Research conducted by industrial components and engineering services specialists Neutronic Technologies has revealed that almost three-quarters (72%) of people believe that not enough is currently being done to encourage children to study STEM subjects.
It’s well documented that the UK is already facing a substantial shortage of engineering and STEM talent.
A recent report by The Institution of Engineering and Technology (IET) highlighted that 68% of employers are concerned that the nation’s education system is struggling to keep up. A further 40% believe that recruitment will be hit hard over the coming years due to the UK’s withdrawal from the EU.
Given this, and the urgent problems facing the modern world, the need for industry-wide change has never been more apparent.
To help inspire the step-change required, Neutronic Technologies has produced its own report to thoroughly examine what can be done to get more young people interested in STEM.
Inspiring a Generation: How can we get more kids into engineering? takes an in-depth look at the condition of the engineering industry. It explores what’s holding it back, and calls on expert opinion to discover exactly what can be done to overcome these issues.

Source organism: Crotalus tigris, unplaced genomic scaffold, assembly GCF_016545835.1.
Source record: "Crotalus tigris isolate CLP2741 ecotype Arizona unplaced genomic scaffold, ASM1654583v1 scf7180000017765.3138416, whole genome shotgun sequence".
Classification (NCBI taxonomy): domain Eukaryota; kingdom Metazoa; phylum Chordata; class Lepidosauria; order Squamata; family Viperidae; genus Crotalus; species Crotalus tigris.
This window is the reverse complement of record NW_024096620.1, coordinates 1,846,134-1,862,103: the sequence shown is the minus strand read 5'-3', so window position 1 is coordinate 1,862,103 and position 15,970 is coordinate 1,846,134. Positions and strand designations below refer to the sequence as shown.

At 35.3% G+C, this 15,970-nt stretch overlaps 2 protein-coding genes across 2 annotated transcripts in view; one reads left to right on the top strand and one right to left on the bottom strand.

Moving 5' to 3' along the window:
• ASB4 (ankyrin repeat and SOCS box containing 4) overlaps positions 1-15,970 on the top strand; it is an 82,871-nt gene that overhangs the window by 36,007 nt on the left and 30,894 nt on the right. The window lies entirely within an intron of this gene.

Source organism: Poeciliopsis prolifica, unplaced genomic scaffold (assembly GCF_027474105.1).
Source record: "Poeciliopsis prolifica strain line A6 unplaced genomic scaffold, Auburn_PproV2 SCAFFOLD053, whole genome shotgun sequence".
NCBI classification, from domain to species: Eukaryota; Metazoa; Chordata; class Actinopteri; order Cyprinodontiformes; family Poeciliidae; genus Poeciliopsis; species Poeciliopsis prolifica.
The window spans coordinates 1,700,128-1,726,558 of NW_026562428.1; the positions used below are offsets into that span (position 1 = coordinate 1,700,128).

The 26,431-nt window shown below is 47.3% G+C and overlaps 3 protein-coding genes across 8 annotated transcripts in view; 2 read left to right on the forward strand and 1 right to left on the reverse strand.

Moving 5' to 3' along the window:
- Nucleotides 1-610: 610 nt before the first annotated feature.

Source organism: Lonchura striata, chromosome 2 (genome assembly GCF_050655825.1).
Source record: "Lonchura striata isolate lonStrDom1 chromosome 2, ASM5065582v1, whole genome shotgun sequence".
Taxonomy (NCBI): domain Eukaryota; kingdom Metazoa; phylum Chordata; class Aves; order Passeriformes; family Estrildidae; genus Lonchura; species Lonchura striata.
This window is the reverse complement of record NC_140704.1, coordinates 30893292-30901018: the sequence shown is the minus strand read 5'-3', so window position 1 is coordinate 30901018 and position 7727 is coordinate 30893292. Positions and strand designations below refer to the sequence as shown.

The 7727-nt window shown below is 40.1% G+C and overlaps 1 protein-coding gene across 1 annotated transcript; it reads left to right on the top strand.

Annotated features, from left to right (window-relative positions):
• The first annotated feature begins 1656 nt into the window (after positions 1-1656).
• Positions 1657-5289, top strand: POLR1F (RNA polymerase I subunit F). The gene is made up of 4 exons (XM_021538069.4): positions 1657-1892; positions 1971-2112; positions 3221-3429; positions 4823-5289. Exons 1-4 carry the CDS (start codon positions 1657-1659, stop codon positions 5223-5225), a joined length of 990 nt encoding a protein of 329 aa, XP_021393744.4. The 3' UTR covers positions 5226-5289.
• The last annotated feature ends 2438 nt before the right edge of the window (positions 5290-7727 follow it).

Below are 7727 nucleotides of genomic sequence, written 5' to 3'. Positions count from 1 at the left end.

Managing Director of Neutronic Technologies, Neil Gallant commented: “The shortage of graduates seeking out careers in engineering is a huge concern for everyone in the industry, and the issues between the UK and Europe are likely to only exacerbate the problem.
“Global demand for talented engineers is growing. If we are to tackle the problems we face, such as global warming and the need to use less energy, we need to increase the supply to meet the demand. But to do that we must show children that exciting careers can be found here, and that’s why we need national campaigns like Tomorrow’s Engineers Week.”
Tomorrow’s Engineers Week
Tomorrow’s Engineers Week takes place from November 7 – 11, and is a national campaign dedicated to showcasing the incredible jobs that real-life engineers do, and changing people’s perception of the industry.
The campaign is now in its fourth year and aims to inspire all young people, but particularly girls, to consider engineering careers they may not have known existed.
Chief executive of EngineeringUK, Paul Jackson, who provided a comment on the future of the industry for the Neutronic report, noted: “Engineers help to save lives, make our days easier, and create amazing innovations that astound us and keep us entertained.
“Tomorrow’s Engineers Week showcases what engineers do and it gives young people from all backgrounds the chance to take on engineering challenges and imagine their future as an engineer.
“The aim of the week is ultimately to address the skills shortage in engineering. [Almost 2 million] people with engineering skills are needed this decade, meaning we need to boost the number of apprentices and graduates entering the industry. To achieve this the community must work together to inspire more young people (boys and girls) and encourage them to think of engineering as an exciting career option.”